Combat-Related Compensation and how it Will Affect Military Retirement Pay

Veterans who receive disability compensation from the Department of Veterans Affairs (VA) are not eligible to receive the full amount of monthly retirement benefits unless they are 50 percent service-connected or more. However, former servicemembers who became disabled in combat scenarios may be able to receive full retirement benefits as well as monthly disability compensation.

Combat-related special compensation (CRSC) is a monthly payment that allows disabled combat vets to recover a portion or the full amount of their retirement pay. This compensation applies specifically to individuals who have had reduced retirement pay as a result of receiving disability compensation from the VA. The CRSC allows retirees who have served 20 or more years in the US military to receive retirement pay and VA disability benefits.

Below you will find further information on CRSC, eligibility, and the application process. Understanding CRSC and how it will affect military retirement pay may be challenging on your own, which is why our firm is here to navigate you through the process. Contact our talented team today for more information.

Combat-Related Compensation Impact on Retirement Pay

The central premise of CRSC is to replace some, if not all, of the retirement benefits withheld from individuals as a result of VA disability compensation. The amount of CRSC payable to a veteran is correlated to the evaluation of their combat-related injury.

The amount of CRSC a former servicemember can collect is up to, but not greater than, the amount of withheld military retirement pay. However, it is essential to note that you cannot receive benefits from both the CRSC and the Concurrent Retirement and Disability Payments (CRDP) program at the same time.

Eligibility for Combat-Related Special Compensation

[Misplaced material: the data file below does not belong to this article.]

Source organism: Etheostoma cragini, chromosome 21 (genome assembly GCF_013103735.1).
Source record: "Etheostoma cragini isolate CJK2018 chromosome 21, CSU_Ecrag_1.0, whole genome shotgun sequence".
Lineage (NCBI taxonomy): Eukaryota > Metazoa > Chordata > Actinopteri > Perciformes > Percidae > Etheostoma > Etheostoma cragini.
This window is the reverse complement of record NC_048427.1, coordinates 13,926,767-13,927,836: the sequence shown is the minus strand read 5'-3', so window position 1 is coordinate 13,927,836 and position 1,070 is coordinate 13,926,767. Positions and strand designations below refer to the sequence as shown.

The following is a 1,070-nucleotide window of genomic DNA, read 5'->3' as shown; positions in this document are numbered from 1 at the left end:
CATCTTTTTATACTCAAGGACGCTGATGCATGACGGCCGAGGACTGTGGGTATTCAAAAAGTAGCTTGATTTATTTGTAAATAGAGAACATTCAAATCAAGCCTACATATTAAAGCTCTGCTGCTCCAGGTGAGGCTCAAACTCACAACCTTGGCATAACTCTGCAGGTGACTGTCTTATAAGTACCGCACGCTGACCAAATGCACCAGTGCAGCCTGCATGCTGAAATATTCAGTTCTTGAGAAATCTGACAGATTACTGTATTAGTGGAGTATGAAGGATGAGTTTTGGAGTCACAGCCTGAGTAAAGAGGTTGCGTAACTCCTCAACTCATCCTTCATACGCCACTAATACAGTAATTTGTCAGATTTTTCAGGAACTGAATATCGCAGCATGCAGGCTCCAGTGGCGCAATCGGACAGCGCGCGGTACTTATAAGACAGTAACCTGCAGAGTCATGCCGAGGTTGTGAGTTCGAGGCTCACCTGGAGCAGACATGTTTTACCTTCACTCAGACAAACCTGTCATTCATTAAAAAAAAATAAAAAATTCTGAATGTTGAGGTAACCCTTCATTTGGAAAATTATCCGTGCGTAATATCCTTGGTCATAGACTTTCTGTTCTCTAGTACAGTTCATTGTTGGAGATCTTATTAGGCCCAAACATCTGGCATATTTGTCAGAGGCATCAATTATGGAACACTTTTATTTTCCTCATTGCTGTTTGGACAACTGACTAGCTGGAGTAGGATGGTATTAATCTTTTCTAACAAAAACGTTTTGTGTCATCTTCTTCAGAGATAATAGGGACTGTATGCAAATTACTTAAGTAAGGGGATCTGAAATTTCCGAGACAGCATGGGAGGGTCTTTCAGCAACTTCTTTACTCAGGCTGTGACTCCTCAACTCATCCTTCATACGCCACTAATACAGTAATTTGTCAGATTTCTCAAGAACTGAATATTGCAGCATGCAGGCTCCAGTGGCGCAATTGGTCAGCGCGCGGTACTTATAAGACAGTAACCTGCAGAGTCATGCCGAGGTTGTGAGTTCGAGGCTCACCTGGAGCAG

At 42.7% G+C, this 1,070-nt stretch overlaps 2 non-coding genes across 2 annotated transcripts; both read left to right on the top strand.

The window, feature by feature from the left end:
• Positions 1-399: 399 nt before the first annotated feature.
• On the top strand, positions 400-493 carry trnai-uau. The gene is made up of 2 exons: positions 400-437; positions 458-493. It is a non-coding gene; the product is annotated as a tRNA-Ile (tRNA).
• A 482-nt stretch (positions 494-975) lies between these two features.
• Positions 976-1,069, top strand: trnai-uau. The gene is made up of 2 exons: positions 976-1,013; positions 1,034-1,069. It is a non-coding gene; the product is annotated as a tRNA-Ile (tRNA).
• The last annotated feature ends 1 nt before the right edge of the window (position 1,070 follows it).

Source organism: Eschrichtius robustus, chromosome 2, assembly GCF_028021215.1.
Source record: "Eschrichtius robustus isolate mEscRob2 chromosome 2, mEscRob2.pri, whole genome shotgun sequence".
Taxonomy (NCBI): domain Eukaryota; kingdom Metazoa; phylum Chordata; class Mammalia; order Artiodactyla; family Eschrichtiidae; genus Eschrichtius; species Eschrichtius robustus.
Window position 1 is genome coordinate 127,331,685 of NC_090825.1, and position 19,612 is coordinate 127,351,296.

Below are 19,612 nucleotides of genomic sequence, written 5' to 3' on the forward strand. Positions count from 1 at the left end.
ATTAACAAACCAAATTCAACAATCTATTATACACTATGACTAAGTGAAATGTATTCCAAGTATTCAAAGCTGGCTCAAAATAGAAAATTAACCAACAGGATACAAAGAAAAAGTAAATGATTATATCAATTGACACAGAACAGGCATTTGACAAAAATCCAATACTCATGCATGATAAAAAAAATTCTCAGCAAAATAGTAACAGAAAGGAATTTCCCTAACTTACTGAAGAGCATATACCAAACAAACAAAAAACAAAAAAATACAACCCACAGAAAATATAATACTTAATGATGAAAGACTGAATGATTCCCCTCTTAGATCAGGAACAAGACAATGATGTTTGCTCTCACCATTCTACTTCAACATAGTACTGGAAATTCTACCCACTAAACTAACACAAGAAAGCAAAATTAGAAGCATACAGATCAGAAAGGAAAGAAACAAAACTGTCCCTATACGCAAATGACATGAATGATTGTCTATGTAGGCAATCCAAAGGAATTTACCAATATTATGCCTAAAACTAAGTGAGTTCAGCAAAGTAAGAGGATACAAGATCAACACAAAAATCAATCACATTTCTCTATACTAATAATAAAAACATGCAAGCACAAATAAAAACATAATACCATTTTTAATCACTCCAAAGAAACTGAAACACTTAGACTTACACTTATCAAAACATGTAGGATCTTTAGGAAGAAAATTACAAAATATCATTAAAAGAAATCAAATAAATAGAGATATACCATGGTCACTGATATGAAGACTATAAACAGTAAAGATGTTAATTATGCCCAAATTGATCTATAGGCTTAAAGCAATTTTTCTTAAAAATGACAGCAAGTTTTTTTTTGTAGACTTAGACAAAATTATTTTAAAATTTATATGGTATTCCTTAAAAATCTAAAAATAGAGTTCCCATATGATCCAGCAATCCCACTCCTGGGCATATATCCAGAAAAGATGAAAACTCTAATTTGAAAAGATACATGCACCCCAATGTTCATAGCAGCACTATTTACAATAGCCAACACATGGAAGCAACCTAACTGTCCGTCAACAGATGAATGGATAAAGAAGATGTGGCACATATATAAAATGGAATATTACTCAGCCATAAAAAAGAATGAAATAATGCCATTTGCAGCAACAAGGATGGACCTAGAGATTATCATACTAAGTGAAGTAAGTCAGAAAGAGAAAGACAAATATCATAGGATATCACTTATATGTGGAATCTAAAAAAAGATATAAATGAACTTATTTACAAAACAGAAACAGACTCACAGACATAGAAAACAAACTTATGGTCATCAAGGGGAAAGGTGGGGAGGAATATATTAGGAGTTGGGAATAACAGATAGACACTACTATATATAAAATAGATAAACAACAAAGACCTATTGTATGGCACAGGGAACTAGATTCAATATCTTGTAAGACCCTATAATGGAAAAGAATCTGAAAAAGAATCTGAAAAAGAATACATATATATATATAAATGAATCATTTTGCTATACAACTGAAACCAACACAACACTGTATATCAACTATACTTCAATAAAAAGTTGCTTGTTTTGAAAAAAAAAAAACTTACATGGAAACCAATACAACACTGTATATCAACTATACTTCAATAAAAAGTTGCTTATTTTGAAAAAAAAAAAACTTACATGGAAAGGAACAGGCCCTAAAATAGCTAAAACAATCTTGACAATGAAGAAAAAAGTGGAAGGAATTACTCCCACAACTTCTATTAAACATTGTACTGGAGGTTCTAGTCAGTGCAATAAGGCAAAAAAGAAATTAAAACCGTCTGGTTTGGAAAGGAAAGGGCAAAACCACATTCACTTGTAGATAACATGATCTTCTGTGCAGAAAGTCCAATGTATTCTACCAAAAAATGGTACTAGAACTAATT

To qualify for CRSC, a veteran must meet a list of requirements having to do with years of service, retirement status, disability status, and whether early retirement could apply. Example of eligibility criteria for CRSC include:

  • 20 years of creditable experience, whether through active duty, Reserves, or the National Guard
  • Status as a permanent medical retiree regardless of years served on active duty, in the Reserves, or for the National Guard
  • Named on the Temporary Disability Retirement List regardless of years of service in active duty, Reserves, or National Guard
  • Classification as Temporary Early Retirement Act Retiree after 15-19 years of service in active duty, Reserves, or National Guard.
  • 10% or greater rated combat-related injury
  • Reduced military retirement pay as a result of VA disability payments
  • Proof that a combat injury was a result of:
    • Purple Heart
    • Hazardous service
    • Gulf War
    • Simulating war

When it comes to CRSC eligibility, it is especially important to adhere to the statute of limitations. Veterans have only six years after the date of receiving the VA rating decision to receive CRSC entitlement.

How to Apply for Combat-Related Special Compensation

The application process for CRSC is very detail-oriented and requires substantial documentation. The application should include proof of a service-connected disability resulting from a combat-related activity. Gathering proof is a crucial step in successfully obtaining CRSC, so let a lawyer assist you.

Reach out to Our Firm Today

If you or a loved one is struggling to understand how CRSC compensation will affect military retirement pay, reaching out to a talented attorney could greatly benefit you. Our dedicated team works hard to help veterans and their families obtain the benefits they deserve. Contact us today for more information, to ask any questions, or to voice any concerns you may have.

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